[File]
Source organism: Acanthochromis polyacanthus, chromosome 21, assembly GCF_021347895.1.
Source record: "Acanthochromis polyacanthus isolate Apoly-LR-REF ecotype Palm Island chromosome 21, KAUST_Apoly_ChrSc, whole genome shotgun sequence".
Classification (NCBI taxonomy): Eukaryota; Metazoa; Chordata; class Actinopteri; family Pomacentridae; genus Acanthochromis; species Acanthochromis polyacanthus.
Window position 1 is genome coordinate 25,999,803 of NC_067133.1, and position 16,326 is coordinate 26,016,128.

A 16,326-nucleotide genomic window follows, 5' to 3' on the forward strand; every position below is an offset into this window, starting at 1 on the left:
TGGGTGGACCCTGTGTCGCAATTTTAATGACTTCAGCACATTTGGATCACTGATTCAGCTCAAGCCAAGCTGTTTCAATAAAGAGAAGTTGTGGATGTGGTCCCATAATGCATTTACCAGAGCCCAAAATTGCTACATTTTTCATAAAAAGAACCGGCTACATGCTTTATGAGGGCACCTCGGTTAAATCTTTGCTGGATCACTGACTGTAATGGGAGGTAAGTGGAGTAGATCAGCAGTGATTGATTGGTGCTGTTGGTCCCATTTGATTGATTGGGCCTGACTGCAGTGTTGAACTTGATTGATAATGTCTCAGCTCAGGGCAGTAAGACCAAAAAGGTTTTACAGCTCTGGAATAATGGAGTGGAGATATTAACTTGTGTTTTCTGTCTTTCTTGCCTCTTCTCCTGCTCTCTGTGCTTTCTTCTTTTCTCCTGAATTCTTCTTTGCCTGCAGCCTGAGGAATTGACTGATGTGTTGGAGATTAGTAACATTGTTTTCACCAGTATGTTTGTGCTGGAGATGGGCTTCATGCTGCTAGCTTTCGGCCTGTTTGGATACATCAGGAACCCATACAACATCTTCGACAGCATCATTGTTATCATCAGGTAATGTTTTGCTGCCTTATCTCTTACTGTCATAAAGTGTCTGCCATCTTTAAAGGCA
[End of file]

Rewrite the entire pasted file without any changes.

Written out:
Source organism: Acanthochromis polyacanthus, chromosome 21, assembly GCF_021347895.1.
Source record: "Acanthochromis polyacanthus isolate Apoly-LR-REF ecotype Palm Island chromosome 21, KAUST_Apoly_ChrSc, whole genome shotgun sequence".
Classification (NCBI taxonomy): Eukaryota; Metazoa; Chordata; class Actinopteri; family Pomacentridae; genus Acanthochromis; species Acanthochromis polyacanthus.
Window position 1 is genome coordinate 25,999,803 of NC_067133.1, and position 16,326 is coordinate 26,016,128.

A 16,326-nucleotide genomic window follows, 5' to 3' on the forward strand; every position below is an offset into this window, starting at 1 on the left:
TGGGTGGACCCTGTGTCGCAATTTTAATGACTTCAGCACATTTGGATCACTGATTCAGCTCAAGCCAAGCTGTTTCAATAAAGAGAAGTTGTGGATGTGGTCCCATAATGCATTTACCAGAGCCCAAAATTGCTACATTTTTCATAAAAAGAACCGGCTACATGCTTTATGAGGGCACCTCGGTTAAATCTTTGCTGGATCACTGACTGTAATGGGAGGTAAGTGGAGTAGATCAGCAGTGATTGATTGGTGCTGTTGGTCCCATTTGATTGATTGGGCCTGACTGCAGTGTTGAACTTGATTGATAATGTCTCAGCTCAGGGCAGTAAGACCAAAAAGGTTTTACAGCTCTGGAATAATGGAGTGGAGATATTAACTTGTGTTTTCTGTCTTTCTTGCCTCTTCTCCTGCTCTCTGTGCTTTCTTCTTTTCTCCTGAATTCTTCTTTGCCTGCAGCCTGAGGAATTGACTGATGTGTTGGAGATTAGTAACATTGTTTTCACCAGTATGTTTGTGCTGGAGATGGGCTTCATGCTGCTAGCTTTCGGCCTGTTTGGATACATCAGGAACCCATACAACATCTTCGACAGCATCATTGTTATCATCAGGTAATGTTTTGCTGCCTTATCTCTTACTGTCATAAAGTGTCTGCCATCTTTAAAGGCA